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This interactive horror sequel will scare the privacy out of you

‘Take This Lollipop’ is back, nine years later, to show you how even more vulnerable to digital manipulation we’ve become in the last decade.

This interactive horror sequel will scare the privacy out of you
[Image: courtesy of Jason Zada]
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Less than a year after The Social Network debuted in 2010, a freaky, enhanced horror short gave a hint of the nightmare that Facebook had become.

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The digital experience, Take This Lollipop, showed how easily a hypothetical serial killer could realistically hunt his prey using information gleaned from Facebook. (In this case, the prey was: you.)

The horrific project was as clever as it was chilling, and it came with a message that proved eerily prescient when, years later, the extent of Facebook’s data breaches and data misuse was made public.

Now, creator and The Forest director Jason Zada and his tech partner Jason Nickel of Imposium are back with Take This Lollipop 2, an equally timely sequel for the era of deepfakes and webcam hijacking.

[Image: courtesy of Jason Zada]
Part of the motivation behind Zada’s follow-up is the conditions of life in the pandemic.

“In the last seven months, there has been a major technological shift in the way we communicate,” the director tells Fast Company. “We turn on our webcams every day and communicate with strangers, business colleagues, schoolmates, and family. Combine that with the ongoing threats of deepfakes, voice/text AI, identity theft, and there seemed to be a lot of scary things looming.”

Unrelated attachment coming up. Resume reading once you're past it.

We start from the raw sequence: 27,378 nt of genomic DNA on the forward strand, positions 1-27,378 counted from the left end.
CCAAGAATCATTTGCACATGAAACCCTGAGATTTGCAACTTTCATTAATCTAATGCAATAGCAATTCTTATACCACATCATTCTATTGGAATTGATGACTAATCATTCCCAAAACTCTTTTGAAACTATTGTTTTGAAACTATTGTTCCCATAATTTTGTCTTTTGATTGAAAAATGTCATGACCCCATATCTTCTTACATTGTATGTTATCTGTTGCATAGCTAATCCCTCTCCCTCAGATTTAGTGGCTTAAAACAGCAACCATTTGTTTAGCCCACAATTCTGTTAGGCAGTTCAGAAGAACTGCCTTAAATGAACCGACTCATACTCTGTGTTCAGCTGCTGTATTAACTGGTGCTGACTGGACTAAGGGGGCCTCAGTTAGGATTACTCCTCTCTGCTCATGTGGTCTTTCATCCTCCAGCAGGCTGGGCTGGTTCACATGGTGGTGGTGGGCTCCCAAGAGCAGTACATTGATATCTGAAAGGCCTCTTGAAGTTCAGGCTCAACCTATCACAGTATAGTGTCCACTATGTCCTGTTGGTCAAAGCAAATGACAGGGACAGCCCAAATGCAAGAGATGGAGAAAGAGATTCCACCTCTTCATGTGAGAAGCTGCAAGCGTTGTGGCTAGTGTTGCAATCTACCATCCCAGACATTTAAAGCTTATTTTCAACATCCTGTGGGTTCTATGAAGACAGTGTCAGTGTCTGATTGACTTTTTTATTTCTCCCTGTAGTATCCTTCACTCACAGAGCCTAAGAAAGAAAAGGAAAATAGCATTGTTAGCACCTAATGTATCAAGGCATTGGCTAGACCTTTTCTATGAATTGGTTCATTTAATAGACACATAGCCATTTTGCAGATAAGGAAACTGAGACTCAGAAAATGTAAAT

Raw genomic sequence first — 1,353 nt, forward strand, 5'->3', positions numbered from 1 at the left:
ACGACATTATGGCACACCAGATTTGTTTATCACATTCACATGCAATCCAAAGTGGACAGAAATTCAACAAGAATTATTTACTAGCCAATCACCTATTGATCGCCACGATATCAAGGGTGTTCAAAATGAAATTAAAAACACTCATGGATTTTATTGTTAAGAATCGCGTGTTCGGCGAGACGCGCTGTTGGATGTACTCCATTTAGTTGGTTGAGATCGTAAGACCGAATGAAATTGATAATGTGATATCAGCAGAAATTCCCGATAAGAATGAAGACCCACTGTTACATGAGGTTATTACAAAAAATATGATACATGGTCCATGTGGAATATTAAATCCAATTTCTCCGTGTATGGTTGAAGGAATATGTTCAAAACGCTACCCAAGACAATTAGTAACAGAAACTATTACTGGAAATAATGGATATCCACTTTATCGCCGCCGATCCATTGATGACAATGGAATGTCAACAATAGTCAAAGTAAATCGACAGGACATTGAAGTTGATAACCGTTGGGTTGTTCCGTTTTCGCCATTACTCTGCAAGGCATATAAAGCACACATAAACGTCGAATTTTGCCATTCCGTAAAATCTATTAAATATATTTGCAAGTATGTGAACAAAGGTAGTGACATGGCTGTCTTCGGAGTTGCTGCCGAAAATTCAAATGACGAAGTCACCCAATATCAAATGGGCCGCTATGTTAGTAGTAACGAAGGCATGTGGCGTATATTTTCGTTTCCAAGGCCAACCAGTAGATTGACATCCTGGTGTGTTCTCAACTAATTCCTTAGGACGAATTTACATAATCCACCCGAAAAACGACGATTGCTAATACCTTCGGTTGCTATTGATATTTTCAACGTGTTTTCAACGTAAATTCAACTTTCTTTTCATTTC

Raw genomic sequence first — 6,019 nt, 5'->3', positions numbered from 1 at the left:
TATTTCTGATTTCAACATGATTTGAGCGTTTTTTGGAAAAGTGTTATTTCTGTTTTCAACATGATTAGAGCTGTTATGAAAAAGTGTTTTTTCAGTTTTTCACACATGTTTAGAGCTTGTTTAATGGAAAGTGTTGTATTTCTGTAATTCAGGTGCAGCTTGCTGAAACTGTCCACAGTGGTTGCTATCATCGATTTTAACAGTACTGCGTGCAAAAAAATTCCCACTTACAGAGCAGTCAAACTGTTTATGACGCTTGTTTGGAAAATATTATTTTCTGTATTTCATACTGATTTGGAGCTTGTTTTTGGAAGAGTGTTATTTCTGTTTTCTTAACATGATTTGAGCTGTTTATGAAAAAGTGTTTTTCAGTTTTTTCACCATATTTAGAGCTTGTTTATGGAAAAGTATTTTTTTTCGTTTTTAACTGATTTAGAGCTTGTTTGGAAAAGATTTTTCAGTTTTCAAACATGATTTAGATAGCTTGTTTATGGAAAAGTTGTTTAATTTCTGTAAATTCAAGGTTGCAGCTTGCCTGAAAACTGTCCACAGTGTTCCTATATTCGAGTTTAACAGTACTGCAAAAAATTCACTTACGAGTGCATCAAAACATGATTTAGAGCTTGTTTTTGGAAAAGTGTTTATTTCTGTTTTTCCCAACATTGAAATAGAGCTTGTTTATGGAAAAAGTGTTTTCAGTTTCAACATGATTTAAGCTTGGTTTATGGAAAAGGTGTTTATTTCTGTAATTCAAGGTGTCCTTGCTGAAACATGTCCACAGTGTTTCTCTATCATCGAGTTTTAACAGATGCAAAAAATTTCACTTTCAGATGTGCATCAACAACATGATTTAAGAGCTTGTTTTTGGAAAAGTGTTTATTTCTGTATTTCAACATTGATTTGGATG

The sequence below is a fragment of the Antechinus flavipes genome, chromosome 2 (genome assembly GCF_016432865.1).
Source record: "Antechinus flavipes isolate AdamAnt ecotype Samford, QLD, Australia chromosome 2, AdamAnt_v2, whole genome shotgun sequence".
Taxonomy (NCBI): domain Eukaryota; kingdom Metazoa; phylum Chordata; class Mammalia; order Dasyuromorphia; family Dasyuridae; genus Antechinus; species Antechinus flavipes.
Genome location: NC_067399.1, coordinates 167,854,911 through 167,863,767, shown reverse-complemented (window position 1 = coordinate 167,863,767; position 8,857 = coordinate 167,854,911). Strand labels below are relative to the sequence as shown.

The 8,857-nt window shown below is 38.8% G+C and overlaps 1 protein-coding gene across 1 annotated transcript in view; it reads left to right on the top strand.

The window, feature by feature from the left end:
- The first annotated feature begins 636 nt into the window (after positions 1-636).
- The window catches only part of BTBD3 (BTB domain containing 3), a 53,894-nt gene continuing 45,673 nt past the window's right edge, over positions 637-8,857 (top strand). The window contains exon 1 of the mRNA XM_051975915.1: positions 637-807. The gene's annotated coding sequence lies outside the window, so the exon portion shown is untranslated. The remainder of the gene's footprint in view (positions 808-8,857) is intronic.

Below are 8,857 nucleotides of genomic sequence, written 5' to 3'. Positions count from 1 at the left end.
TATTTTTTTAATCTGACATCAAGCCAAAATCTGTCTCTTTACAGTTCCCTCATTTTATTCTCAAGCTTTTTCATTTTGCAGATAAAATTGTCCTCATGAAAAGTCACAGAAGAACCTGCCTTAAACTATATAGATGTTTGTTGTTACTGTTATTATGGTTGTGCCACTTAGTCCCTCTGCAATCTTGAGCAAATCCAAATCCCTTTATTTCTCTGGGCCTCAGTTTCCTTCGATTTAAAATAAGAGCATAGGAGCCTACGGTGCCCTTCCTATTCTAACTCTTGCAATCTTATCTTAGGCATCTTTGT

With Take This Lollipop 2, Zada has managed to stir up all the looming scariness into a witches’ brew of terror that plays like an interactive challenger to the Unfriended franchise. Users turn on their webcams and find themselves inserted into the utterly familiar sight of a four-quadrant Zoom chat. And just as in real life, there may be an uninvited extra guest in the chat. What follows is a fitting update to the original experience, one that accounts for some of the developments that have happened in the nine intervening years.

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“I think we’ve all become increasingly more technologically savvy, while becoming increasingly more comfortable with the amount of information that exists about us online,” Zada says. “Privacy has become a lot more important, hence the reason we were unable to use a platform like Facebook to make a really entertaining sequel. Also, it seems like the amount of different platforms we invest our time in has really diversified. When we did the original Lollipop, Facebook and Twitter were the major social media hubs. Now people are scattered across everything from Twitch to Discord to TikTok.”

While many viewers will surely be jarred by what happens in the film, Zada doesn’t expect that his demonstration of their vulnerability will have any more of an impact on their behavior than the information that’s already out there.

“If people really understood how much data all the technology companies have on each of us,” he says, “it would make you want to delete your digital self.”

Try out the Take This Lollipop 2 experience, if you dare, here.